A bed sheet is a rectangular piece of cloth used either singly or in a pair as bedding, being placed immediately below or above bed occupants. A top sheet, in the many countries where they are used, is a flat sheet, immediately under which bed occupants lie. A bottom sheet is laid above the mattress and bed occupants lie on it. A bottom sheet may be either a flat sheet, or a fitted sheet, which has been sewn to form a large pocket around the top, sides and bottom edge of a mattress, with elastic or a drawstring in the hem to stop it slipping off the bottom of the mattress. Blankets, quilts, duvets, comforters and other bed covers are laid over the top sheet.
Cotton and cotton blends dominate the market. The most common blend being cotton and polyester. Cotton provides absorbency and a soft hand, while polyester adds durability and wrinkle resistance. Other common fibers used in the manufacturing of bed sheets include linen, silk, Modal and bamboo rayon, lyocell, and polypropylene. Polypropylene (olefin) is a hypoallergenic spun-bound material produced at a low cost and typically used in emergency shelters or hospitals as disposable sheeting.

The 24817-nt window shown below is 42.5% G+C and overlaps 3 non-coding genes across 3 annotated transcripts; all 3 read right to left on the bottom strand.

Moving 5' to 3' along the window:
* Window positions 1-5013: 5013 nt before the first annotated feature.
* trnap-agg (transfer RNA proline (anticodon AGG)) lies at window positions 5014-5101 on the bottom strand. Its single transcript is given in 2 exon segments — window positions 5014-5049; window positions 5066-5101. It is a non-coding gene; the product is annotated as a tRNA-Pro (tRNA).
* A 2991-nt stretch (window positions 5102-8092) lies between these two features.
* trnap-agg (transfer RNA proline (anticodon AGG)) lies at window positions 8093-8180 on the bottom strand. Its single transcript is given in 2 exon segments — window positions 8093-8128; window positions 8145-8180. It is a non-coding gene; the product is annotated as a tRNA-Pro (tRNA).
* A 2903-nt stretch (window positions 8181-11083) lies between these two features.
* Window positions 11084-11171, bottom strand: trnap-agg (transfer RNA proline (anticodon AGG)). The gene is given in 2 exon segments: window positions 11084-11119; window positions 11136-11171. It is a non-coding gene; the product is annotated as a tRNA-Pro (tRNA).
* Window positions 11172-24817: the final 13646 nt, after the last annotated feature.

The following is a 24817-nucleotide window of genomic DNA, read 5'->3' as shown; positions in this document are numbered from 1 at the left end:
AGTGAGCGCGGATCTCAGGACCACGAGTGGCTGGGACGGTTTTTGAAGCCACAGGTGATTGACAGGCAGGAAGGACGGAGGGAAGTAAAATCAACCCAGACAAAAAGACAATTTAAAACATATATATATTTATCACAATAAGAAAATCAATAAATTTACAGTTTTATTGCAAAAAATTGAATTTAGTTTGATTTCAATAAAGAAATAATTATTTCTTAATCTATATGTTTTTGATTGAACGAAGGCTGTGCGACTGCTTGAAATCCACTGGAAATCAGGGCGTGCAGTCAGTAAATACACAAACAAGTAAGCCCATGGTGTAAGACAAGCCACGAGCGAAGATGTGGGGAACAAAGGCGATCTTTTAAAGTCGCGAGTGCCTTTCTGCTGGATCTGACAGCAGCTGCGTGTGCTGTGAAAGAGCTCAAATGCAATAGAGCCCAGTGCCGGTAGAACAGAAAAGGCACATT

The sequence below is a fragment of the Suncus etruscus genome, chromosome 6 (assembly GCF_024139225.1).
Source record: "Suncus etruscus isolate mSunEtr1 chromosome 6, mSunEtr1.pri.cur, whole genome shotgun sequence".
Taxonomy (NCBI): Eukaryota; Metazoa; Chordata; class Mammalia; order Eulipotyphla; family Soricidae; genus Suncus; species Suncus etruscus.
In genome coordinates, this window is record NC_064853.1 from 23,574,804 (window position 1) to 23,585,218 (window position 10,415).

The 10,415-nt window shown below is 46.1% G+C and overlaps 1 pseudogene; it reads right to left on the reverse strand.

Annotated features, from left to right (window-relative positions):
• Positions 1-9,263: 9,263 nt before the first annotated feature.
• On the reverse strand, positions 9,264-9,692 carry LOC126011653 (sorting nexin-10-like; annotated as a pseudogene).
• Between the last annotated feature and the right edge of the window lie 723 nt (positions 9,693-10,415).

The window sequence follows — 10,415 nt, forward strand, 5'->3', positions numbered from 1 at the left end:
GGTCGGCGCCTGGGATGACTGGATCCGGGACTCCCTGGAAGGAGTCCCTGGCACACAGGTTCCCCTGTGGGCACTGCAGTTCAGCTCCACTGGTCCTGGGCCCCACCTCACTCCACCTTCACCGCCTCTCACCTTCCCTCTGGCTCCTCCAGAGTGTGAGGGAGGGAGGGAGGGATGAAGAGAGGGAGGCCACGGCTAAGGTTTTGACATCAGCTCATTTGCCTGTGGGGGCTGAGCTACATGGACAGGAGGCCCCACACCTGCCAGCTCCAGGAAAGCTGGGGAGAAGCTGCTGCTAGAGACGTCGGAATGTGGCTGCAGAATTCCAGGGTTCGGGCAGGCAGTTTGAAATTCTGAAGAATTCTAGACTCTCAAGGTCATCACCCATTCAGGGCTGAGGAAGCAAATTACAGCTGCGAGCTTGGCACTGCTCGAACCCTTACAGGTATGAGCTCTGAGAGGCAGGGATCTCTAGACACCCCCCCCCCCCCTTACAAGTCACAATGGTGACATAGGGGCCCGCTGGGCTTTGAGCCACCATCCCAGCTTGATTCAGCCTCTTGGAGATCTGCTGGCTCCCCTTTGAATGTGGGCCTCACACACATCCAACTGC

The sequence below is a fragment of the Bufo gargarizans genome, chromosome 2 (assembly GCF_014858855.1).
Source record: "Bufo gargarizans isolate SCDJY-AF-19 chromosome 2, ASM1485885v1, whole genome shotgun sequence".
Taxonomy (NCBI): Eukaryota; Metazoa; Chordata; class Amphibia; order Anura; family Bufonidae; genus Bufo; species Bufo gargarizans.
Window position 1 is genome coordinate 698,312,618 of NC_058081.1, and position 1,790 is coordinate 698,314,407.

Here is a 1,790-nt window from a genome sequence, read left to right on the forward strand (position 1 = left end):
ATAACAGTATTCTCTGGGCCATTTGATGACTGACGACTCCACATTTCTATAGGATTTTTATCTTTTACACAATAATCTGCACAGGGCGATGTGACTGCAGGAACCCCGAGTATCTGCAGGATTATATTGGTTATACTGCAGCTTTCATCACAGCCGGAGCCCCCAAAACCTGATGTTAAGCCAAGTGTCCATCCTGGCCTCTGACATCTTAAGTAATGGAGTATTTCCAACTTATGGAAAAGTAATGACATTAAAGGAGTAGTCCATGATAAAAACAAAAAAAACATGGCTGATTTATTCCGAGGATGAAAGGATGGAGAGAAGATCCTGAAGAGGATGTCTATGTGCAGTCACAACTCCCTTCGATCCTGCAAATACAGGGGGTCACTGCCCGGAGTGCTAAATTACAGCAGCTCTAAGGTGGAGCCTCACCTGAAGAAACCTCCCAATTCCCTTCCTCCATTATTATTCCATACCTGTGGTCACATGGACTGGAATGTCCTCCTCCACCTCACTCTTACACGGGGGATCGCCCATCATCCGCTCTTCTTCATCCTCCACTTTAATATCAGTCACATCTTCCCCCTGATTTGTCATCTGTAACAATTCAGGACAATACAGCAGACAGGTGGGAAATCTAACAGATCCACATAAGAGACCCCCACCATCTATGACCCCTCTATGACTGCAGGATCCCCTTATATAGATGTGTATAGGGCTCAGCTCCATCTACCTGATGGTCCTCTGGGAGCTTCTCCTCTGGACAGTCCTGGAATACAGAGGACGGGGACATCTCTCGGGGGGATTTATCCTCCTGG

Bed sheets come in two main varieties: flat and fitted. A flat sheet is simply a rectangular sheet of cloth, while a fitted sheet has its four corners, and sometimes two or four sides, fitted with elastic, to be used only as a bottom sheet. The fitted sheet may also be secured using a drawstring instead of elastic. The purpose of a fitted bottom sheet is to keep it from slipping off the mattress while the bed is in use. A particular way of folding and tucking while making the bed, known as “hospital corners,” is sometimes used when the bottom sheet is flat rather than fitted.